what's on next
I’D RATHER GO BLIND
OMNIBUS THEATRE 1 - 5 OCTOBER 2019
A new play by Somalia Seaton
OFFSIDE @ FARE AND UEFA CONFERENCES
On the day of the 2019 FIFA Women's World Cup, Artistic Director Caroline Bryant, reflects on Futures Theatre's experience at the UEFA #EqualGame conference
Football, theatre and equality was the perfect inspiration for Offside and the perfect play to produce extracts from during two Wembley football conferences recently. Offside was created to celebrate the women pioneers in football and to throw a light on the current day game with its continuing gender imbalance and prejudices. Of course this is our micro story of the macro one reflected broadly within our society and the world of gender imbalance.
Being invited to perform excerpts from Offside at the Fare Network 20 year gala was an absolute delight. To be among international delegates representing many organistions with the goal of tackling discrimination and fighting for change felt a natural and celebratory home for us, at Futures Theatre and for this very special production. We collaborated with Millwall Lionesses and Man City women’s teams during our research, the show was co-written by Sabrina Mahfouz and Hollie McNish and now we were collaborating with those out in the field continuing to use football as both a political and social tool to bring justice. The evening was both a celebration of individuals and organisations championing change as well as an encouragement to continue the many battles still to be won and those that are frustratingly reappearing.
We learn from the historical players Emma Clarke and Lily Parr who within Offside inspire our current day players to achieve their best despite their era’s restrictions. Emma was the first known black player in the 1890’s and played in a team fighting for their political and social rights. Lily, lived through the banning of women’s football in the 1920’s and is still the only woman player in the Football Hall of Fame. We were invited to present theatre at these conferences that demonstrated the power for each of us to appreciate the previous generation’s generosity and battle successes and to build on them in our generation.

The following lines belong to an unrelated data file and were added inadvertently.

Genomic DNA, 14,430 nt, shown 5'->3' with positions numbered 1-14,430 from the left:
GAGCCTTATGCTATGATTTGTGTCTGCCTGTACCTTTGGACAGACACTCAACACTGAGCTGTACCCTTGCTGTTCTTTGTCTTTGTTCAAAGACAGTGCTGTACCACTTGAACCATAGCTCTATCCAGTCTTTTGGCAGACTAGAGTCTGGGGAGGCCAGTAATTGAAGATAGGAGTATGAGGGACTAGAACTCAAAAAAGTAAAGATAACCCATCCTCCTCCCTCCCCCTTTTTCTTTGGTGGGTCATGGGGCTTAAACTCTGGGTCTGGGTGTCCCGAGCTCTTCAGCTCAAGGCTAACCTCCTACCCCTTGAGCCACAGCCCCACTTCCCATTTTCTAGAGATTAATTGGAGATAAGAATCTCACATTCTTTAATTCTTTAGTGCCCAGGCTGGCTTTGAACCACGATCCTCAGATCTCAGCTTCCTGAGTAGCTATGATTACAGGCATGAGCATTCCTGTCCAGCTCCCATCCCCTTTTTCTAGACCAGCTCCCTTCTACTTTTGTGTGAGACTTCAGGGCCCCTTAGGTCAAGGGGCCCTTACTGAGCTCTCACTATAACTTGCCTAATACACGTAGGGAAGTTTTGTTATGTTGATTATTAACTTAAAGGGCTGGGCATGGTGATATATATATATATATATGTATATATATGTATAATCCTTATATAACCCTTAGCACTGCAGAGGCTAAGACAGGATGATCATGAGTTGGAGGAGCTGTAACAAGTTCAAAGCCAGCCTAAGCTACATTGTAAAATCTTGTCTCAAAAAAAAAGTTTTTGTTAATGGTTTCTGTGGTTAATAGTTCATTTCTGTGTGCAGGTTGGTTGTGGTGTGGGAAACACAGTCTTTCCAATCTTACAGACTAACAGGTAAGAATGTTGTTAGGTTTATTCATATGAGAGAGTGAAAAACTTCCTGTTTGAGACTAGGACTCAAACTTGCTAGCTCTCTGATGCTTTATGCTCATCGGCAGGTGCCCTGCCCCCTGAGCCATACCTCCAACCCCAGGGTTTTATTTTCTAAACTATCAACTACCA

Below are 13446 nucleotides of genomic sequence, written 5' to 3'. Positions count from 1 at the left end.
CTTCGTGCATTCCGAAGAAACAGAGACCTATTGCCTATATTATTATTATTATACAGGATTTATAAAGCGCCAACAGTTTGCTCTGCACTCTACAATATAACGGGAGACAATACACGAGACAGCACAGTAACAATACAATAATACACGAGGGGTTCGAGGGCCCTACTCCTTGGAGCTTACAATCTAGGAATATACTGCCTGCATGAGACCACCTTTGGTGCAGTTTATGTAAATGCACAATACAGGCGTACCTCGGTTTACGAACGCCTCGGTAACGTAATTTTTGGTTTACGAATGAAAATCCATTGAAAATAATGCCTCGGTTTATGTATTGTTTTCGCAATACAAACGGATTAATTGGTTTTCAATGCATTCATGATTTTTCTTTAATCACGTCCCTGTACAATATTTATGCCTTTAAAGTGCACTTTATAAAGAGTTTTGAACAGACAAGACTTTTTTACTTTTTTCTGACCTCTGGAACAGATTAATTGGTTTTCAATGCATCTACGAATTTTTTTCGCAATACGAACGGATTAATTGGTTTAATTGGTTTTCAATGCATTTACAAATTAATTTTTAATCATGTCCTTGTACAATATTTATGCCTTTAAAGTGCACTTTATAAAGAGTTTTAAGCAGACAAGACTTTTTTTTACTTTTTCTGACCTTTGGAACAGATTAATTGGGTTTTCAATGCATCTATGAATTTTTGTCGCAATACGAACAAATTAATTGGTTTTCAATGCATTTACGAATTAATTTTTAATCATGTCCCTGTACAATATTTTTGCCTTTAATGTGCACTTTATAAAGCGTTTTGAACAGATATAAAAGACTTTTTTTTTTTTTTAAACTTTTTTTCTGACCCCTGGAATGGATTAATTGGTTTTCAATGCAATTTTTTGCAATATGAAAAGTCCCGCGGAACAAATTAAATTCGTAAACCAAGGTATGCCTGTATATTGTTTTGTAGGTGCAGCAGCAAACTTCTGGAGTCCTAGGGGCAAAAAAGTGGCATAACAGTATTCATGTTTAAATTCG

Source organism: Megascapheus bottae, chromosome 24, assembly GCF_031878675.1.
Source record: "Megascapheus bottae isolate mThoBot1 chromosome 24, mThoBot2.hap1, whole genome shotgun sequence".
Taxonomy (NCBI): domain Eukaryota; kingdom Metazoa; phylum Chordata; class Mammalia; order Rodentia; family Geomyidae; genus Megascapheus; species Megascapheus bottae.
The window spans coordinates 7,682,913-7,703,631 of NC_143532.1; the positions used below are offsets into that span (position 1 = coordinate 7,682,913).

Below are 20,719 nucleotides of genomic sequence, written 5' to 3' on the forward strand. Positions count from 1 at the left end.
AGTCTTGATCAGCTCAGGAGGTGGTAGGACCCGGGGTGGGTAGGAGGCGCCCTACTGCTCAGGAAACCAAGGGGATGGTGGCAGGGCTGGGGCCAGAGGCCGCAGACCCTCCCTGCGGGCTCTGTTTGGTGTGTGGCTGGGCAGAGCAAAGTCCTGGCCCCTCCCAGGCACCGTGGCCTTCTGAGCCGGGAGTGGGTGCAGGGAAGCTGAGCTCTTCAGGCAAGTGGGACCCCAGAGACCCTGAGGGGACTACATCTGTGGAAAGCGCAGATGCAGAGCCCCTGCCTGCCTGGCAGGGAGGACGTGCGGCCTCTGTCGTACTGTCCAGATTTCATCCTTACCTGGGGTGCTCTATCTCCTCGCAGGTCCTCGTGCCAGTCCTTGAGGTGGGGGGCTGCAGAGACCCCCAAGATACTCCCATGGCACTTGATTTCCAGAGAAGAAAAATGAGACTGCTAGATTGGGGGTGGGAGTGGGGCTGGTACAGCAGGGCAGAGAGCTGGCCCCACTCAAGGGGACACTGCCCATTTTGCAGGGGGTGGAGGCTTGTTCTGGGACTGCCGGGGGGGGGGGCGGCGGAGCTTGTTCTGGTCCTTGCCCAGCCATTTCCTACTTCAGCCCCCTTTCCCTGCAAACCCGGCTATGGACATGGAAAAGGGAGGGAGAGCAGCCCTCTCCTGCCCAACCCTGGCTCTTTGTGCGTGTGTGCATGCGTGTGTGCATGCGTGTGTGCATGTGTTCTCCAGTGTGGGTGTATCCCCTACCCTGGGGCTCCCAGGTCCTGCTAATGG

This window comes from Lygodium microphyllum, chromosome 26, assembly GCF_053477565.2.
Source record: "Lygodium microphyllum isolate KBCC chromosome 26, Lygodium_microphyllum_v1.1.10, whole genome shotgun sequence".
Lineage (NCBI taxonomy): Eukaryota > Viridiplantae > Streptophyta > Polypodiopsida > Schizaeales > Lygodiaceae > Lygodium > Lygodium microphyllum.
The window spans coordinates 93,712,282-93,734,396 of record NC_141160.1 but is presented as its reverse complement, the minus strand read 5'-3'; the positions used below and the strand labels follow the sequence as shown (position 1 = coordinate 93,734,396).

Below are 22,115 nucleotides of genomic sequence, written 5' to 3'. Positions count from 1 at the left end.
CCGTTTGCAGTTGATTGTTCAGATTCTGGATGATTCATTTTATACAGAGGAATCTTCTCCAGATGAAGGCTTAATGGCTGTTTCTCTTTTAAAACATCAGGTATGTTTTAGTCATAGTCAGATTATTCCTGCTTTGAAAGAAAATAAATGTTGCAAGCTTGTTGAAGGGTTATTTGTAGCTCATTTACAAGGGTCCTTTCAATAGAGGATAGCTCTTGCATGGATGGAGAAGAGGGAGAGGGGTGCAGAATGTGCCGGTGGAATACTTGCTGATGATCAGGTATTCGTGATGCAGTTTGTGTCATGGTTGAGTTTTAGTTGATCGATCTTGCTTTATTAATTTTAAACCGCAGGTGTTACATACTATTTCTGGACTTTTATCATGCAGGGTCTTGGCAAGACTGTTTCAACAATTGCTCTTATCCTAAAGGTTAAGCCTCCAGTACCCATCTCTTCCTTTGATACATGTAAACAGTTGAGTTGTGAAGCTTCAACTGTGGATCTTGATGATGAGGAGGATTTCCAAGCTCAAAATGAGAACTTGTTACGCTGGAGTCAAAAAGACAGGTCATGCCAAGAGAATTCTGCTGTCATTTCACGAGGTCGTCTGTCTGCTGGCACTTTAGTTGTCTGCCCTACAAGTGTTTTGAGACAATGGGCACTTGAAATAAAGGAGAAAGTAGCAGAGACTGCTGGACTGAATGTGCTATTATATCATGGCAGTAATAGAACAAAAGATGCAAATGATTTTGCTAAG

A couple of days later we were performing at the UEFA conference at Wembley stadium in a huge conference room with 250 delegates, media and translators. Among other challenges of presenting work in this type of venue was the fact that many of the delegates didn’t have English as their first language and this plays text has beautiful poetic language and it moves between eras with actors playing multiple roles. During rehearsals for both events we worked hard on slowing down the text delivery while retaining the rhythm and symbolic power of the language. With a number of strong character accents throughout we needed to retain the truthfulness of character for our actors and audience but lessen the strength of them for clarity, which of course during our tour rehearsals we’d worked consistently hard to get them just right! Our fab talented and up for anything cast and stage manager had all worked on the show previously, although not all on the same tour, and they brilliantly brought theatre into the heart of football. We performed in this beautiful Wembley stadium, a building that symbolises footballs commercial value, the vested interests and an unsurprisingly heavily male dominated landscape. But that of course makes it an even more amazing perfect audience to hear our message of inclusion, equality and that the time for change is now!